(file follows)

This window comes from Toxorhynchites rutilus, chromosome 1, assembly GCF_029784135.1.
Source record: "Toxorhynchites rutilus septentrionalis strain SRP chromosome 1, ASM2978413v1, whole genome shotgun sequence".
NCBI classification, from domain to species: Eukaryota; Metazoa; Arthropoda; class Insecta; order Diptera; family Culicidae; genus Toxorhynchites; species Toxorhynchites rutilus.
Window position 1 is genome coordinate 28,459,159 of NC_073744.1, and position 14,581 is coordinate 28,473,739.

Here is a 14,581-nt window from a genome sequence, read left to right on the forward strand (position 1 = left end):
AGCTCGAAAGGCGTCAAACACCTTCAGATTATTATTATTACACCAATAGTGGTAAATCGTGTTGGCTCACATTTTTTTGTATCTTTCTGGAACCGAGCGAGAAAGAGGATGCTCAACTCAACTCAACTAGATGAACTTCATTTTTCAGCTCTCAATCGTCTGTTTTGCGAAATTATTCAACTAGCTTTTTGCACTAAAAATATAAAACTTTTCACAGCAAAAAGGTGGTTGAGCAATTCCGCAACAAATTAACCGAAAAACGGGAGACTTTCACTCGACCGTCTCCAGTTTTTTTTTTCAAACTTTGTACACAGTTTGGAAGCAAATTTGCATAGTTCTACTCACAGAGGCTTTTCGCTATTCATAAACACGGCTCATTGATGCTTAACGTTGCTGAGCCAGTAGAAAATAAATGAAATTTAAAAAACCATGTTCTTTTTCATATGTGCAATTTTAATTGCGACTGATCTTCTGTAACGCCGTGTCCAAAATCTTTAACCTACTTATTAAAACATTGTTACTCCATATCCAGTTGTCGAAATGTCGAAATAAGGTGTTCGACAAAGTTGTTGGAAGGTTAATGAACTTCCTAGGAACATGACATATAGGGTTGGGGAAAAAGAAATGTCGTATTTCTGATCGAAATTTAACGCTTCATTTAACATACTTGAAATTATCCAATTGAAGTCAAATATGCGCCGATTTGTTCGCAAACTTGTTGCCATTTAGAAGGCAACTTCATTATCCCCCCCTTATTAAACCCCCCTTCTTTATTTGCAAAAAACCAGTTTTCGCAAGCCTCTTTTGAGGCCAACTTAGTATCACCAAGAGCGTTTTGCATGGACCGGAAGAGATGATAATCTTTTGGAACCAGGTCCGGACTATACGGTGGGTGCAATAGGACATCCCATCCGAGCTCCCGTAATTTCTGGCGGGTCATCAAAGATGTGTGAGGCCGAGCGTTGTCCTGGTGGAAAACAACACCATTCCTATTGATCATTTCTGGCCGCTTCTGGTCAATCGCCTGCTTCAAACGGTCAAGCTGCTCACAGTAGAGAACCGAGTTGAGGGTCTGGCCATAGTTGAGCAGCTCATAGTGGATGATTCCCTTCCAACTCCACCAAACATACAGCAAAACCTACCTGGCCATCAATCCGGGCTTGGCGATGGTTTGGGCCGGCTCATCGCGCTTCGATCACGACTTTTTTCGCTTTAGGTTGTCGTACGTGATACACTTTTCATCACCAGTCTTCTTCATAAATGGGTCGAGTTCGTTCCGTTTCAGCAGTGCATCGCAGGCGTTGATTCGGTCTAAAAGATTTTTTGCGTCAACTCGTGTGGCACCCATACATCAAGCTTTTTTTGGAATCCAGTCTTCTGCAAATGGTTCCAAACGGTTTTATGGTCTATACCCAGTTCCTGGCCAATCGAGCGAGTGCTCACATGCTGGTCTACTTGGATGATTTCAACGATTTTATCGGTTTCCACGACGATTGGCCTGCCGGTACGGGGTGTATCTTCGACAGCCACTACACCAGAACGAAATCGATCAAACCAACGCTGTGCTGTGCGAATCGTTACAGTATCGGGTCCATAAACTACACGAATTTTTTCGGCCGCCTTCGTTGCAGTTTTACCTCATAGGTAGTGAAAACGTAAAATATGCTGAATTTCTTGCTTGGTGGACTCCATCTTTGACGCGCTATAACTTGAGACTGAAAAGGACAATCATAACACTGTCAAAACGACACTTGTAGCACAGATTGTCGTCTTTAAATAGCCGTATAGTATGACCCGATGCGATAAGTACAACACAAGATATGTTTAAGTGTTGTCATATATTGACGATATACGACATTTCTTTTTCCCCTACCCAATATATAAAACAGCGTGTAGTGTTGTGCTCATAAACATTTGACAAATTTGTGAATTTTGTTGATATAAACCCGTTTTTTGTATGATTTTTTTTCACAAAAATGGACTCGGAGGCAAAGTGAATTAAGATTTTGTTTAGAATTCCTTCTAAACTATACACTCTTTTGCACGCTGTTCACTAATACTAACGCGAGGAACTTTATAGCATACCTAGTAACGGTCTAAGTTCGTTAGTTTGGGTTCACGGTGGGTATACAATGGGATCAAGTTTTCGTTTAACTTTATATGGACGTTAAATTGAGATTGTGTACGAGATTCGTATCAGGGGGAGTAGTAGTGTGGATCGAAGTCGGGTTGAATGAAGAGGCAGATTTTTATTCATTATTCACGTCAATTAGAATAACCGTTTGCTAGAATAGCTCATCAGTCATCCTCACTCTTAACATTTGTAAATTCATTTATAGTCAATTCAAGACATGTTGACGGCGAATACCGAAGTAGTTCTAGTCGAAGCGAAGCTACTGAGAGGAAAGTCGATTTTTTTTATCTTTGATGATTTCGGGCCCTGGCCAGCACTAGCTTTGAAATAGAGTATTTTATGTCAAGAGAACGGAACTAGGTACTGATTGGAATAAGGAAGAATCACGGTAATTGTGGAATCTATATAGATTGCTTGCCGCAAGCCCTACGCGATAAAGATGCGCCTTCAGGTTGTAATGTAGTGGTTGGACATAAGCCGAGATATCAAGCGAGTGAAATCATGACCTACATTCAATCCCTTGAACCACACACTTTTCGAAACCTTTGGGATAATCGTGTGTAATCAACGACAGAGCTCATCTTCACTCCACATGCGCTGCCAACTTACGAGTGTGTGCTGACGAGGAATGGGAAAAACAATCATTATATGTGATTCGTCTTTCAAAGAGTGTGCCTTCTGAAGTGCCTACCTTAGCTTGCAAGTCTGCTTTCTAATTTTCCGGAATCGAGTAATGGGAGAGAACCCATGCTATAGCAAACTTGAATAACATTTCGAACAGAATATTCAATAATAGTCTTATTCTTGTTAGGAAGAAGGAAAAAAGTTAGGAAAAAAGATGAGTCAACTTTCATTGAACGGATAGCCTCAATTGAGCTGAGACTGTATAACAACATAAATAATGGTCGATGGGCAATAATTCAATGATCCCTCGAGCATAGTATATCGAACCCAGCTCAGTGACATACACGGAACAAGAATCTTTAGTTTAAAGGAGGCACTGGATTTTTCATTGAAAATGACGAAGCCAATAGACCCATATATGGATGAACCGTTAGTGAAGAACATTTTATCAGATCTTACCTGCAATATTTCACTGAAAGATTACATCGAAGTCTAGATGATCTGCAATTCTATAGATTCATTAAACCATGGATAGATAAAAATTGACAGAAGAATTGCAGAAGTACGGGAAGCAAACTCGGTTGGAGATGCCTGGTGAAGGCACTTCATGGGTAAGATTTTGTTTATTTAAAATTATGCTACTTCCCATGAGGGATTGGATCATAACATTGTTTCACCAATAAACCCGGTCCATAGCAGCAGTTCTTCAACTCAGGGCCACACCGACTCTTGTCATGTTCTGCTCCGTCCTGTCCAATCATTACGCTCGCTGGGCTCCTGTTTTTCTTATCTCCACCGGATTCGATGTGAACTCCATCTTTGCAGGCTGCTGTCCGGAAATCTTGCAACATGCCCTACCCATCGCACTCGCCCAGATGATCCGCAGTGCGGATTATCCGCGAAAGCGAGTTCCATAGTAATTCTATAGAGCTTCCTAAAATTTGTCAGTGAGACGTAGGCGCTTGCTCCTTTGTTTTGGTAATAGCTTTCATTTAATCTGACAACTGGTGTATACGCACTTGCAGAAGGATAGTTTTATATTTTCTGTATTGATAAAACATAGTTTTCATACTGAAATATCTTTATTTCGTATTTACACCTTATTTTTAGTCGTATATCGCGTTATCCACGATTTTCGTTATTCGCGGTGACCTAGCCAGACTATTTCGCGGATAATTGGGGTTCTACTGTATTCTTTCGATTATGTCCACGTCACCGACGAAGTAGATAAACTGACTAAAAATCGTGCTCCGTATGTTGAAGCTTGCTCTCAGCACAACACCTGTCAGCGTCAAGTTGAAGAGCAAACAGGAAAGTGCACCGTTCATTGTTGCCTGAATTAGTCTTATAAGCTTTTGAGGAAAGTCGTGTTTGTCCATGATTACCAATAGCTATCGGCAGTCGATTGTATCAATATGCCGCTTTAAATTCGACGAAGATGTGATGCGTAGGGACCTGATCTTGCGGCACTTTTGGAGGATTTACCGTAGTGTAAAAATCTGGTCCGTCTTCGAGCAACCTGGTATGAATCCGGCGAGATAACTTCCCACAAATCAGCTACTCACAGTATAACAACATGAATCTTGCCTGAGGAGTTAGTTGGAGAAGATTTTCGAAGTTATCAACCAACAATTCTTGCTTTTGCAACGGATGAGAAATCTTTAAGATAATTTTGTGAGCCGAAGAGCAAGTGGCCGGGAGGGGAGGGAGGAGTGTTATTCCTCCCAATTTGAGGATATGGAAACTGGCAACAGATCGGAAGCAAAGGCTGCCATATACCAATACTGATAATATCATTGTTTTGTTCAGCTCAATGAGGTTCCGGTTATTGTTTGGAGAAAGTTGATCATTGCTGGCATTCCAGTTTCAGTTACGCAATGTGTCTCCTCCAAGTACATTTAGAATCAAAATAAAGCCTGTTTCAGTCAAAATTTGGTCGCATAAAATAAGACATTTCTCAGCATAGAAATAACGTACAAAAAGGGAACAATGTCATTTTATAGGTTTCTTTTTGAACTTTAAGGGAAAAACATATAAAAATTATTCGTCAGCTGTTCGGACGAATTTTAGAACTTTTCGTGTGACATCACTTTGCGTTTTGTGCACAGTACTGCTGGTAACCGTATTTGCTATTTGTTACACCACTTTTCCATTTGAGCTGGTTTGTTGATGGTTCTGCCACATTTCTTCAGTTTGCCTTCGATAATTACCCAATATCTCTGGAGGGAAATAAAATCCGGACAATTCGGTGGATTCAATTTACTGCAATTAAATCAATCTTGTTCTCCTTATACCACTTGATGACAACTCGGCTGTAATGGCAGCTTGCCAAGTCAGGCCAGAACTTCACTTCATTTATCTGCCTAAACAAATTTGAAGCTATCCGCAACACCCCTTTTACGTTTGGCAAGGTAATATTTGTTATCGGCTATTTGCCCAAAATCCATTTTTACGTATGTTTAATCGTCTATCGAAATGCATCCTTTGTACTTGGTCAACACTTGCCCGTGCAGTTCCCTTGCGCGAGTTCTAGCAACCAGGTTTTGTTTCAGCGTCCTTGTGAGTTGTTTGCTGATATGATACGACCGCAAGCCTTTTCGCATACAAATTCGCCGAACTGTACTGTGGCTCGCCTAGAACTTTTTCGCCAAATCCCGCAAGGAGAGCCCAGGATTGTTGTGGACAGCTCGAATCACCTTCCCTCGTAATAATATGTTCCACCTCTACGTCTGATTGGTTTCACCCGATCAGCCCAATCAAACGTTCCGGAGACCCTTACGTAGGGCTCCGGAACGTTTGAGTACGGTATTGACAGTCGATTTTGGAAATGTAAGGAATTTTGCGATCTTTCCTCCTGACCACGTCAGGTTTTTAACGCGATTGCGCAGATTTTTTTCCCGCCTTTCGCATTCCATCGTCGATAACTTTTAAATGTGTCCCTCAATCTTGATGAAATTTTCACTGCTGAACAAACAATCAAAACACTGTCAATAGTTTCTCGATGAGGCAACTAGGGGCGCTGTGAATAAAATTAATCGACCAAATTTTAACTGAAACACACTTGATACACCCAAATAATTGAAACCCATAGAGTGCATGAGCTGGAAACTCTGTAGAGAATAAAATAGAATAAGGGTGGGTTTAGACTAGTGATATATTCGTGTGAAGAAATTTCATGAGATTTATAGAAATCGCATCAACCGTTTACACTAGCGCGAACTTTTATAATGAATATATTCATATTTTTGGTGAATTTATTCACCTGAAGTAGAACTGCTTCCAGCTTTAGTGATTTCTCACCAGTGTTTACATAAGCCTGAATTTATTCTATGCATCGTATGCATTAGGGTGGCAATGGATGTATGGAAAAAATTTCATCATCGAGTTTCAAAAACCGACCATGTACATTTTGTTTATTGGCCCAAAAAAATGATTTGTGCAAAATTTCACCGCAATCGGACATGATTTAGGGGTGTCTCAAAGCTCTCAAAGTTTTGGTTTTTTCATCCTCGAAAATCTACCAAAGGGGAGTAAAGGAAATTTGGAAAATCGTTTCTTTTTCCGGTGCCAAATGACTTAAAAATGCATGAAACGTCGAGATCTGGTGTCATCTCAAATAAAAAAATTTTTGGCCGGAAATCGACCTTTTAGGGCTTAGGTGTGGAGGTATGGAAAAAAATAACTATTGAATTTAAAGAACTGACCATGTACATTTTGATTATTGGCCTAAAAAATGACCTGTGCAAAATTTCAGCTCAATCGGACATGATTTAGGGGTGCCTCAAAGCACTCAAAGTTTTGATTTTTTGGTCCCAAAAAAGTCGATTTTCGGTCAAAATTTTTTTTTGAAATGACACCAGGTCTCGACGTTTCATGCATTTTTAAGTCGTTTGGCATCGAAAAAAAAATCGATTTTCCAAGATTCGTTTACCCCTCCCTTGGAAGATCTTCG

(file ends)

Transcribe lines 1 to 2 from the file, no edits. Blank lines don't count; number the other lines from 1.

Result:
This window comes from Toxorhynchites rutilus, chromosome 1, assembly GCF_029784135.1.
Source record: "Toxorhynchites rutilus septentrionalis strain SRP chromosome 1, ASM2978413v1, whole genome shotgun sequence".